I think this is probably one of the best experiences a parent could hope to offer. Not that this is really the goal here – but what could possibly look better on a college application??

3 Cristi { 01.01.08 at 12:31 pm }

I only wish I had parents as open-minded as you two growing up. Travelling is enrichment in and of itself, not only to expose children to the vast world around them but to deal with hardships in stride, learn a little about the “art” of inconvenience, befriend strangers, and create an experience they will cherish long after it has passed. Children at a young age are particularly adaptable and learn languages rather quickly as well. One of the coolest 8-year olds I’ve ever met (Lima, Peru) was a daughter on the heels of a well-travelled Aussie. We talked for at least an hour and not once did I have to endure child-level topics.

I’d recommend reading some Dervla Murphy novels since she went above and beyond taking her child on “vacation” but instead travelled through Pakistan in the 70s (?) amongst other destinations generally “not suited for children”. If you need further defense, imagine the ammo you are providing to your children to pen some of the most original College entry essays, which almost always involve an in-depth review of life experiences.

Cristi @ A Novel Path

4 Melissa Rhinolegs { 04.17.08 at 3:30 pm }

I second John’s comment — far from creating a “hole” in a transcript, this experience is sure to enrich and expand the kids’ lives and educations. What school in their right mind could possibly see that as a disadvantage??!

Anyway, as a thirty-year-old who has experienced wanderlust and also is contemplating starting a family that I’d like to expose to all the world has to offer, I’m inspired by your trip, and look forward to following you in your travels. Best of luck to all of you!

5 John Higham { 06.17.08 at 9:45 pm }

Hi Craig,

Been dropping in from time to time and thought I’d weigh in on this conversation. After our around the world trip our kids returned to “regular school,” staying with their peers, and didn’t miss a beat.

We simply stuck to the three R’s: Reading, Writing and Arithmetic.

We decided that math needed to be formally taught or else the kids would be at a disadvantage when they returned to school. We got workbooks for their grade level and brought them with us and we did math without fail 6 days a week.

For writing we made the kids keep a journal.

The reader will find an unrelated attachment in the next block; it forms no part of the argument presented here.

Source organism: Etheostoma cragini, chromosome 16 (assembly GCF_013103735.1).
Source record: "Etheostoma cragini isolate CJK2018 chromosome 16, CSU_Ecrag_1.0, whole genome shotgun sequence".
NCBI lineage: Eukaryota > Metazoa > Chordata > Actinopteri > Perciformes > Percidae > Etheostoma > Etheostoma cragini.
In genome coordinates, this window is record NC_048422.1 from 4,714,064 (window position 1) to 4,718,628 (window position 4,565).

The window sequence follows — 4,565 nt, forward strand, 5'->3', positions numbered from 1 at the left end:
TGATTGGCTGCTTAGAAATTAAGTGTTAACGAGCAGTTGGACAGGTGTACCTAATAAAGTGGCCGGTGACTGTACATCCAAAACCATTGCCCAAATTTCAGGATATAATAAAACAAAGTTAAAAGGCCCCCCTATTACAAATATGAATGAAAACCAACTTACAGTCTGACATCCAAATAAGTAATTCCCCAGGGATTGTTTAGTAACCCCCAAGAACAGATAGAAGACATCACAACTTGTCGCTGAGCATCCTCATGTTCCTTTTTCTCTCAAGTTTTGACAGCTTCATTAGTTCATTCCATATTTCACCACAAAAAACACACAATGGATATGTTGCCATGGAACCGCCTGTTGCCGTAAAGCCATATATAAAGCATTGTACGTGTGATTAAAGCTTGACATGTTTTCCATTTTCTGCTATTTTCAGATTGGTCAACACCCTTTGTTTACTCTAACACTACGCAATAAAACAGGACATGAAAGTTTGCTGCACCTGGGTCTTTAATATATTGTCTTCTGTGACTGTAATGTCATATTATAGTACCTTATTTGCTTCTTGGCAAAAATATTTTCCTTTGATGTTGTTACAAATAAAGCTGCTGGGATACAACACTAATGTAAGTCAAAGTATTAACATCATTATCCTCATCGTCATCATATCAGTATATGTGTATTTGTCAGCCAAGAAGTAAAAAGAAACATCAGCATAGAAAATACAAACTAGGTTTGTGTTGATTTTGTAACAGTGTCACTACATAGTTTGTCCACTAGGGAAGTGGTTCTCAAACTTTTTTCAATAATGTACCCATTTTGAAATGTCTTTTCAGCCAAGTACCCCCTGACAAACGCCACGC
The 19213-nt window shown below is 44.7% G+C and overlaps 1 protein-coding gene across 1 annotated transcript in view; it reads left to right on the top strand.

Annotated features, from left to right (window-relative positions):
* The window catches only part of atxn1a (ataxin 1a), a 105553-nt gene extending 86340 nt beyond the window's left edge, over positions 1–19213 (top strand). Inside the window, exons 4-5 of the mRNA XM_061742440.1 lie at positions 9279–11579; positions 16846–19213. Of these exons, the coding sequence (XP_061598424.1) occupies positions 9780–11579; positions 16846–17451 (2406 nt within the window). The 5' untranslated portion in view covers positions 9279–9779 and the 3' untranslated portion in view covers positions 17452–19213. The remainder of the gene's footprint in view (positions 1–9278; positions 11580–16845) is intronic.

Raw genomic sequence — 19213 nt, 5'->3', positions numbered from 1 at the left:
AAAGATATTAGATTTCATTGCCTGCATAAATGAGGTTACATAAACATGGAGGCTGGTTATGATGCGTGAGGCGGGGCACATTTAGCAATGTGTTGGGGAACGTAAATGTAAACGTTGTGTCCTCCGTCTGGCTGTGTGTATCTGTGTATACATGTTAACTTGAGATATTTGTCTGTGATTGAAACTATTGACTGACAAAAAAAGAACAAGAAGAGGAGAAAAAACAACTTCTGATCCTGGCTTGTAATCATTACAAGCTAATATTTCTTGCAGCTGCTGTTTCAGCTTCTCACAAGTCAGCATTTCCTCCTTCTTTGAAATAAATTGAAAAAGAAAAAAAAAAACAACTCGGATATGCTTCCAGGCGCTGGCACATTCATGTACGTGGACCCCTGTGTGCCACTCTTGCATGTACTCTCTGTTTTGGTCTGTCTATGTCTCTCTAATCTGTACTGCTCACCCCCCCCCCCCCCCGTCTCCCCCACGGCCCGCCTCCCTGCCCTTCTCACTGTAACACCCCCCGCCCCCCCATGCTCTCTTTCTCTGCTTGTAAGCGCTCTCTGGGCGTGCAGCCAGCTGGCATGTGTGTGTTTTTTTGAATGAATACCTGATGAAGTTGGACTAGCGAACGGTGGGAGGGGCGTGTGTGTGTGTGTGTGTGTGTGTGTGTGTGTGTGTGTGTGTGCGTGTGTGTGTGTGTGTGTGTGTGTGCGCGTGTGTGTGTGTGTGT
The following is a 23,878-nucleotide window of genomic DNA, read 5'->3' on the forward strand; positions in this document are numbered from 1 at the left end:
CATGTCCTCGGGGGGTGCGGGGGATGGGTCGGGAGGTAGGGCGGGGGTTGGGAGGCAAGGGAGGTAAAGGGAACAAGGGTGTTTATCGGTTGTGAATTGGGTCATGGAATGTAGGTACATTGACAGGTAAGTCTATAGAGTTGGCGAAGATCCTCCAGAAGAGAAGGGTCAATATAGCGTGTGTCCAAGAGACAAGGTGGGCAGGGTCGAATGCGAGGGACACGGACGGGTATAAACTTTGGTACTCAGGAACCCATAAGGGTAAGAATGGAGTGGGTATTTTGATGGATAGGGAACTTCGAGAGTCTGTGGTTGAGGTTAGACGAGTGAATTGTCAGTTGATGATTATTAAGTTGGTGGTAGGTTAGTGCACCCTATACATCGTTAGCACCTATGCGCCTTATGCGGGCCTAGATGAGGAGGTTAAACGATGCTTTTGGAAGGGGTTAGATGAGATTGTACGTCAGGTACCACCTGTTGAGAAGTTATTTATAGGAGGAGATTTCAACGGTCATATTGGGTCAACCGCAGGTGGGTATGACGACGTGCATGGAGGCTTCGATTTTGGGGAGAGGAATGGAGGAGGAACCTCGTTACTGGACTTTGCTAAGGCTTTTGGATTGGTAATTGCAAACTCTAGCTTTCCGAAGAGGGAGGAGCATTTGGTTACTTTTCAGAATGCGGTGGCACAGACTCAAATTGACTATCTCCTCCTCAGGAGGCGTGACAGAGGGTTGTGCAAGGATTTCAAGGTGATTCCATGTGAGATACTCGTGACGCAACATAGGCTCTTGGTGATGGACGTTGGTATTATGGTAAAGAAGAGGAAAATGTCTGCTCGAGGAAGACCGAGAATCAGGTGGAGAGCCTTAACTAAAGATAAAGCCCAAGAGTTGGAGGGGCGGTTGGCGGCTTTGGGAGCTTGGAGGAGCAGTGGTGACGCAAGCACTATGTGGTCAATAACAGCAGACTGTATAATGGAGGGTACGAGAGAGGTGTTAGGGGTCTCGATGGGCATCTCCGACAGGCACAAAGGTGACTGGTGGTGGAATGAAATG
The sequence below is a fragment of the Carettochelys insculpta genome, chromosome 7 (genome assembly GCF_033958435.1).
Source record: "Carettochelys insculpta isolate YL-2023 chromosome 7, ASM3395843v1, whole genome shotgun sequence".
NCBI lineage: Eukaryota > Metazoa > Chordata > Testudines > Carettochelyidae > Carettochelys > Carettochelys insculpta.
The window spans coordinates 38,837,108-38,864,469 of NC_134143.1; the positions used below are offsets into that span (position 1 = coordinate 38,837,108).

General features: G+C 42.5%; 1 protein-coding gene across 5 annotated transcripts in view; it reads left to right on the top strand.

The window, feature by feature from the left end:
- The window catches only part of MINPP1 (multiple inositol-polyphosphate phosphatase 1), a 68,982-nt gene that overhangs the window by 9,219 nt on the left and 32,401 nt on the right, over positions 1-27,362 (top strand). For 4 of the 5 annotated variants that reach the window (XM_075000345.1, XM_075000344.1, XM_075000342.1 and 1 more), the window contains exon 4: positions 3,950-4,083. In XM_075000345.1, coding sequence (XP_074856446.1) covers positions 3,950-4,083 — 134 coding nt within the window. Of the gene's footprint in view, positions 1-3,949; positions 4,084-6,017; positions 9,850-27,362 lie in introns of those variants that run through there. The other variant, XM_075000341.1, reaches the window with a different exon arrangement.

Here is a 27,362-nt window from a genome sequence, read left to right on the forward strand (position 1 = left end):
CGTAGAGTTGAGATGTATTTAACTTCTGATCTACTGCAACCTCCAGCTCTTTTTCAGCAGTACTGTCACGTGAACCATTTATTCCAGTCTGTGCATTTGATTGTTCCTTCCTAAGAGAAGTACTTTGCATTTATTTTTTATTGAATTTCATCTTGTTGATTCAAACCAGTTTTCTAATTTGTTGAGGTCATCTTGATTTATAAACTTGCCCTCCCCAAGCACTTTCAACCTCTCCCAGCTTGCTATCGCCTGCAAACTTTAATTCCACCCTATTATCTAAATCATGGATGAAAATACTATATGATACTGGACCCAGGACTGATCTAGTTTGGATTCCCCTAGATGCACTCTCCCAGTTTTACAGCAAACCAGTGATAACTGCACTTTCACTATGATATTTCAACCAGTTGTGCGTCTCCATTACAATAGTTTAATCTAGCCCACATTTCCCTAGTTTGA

For reading, we selected age appropriate books that had some link to where we would be. Our daughter Katrina read over 100 books during our 52 weeks on the road. The year after we got back, she read 3 books for pleasure, outside of what was assigned at school. Pathetic, eh? Here is Katrina’s book list:


I just sold the rights to the book I wrote about our year, and it should be on newsstands by the time you return.

In the meantime, we will be (jealously) following you over your year.


John Higham

6 Gordon R. Vaughan { 06.29.08 at 2:18 pm }

Hi Craig, I just added you back on Twitter. There’s a huge amount of homeschooling/roadschooling resources available nowadays, and plenty is online, too. You might want to get a few texts and supplies before you head out, and supplement that with the wealth of stuff online.

I haven’t had time to read your blog yet, so maybe it’s just this post, but I wouldn’t be the least bit apologetic education-wise. Your kids will learn far more in a trip around the world than they’d ever get in a classroom! Some ivy-league colleges are even talking about requiring study abroad. Americans need a broader perspective.

BTW, I posted a tweet a while back about “yachtschooling”, which you might want to check out. Apparently there’s really quite a few families doing this! The link is http://tinyurl.com/3yjxdr

Have a great trip!

7 Roadschooling Too — The Wide Wide World { 07.09.08 at 1:57 am }

[…] we last discussed the issue of roadschooling, we were considering working with Learning Community International, a […]

8 Jeanne Levy { 07.09.08 at 10:44 am }

What a great future/present/past you are building for your kids. The only “problem” I see in their future education program, regarding transcripts with “holes,” is the envy others might feel at the fantastic opportunity and additional, hard-to-come-by education your child got.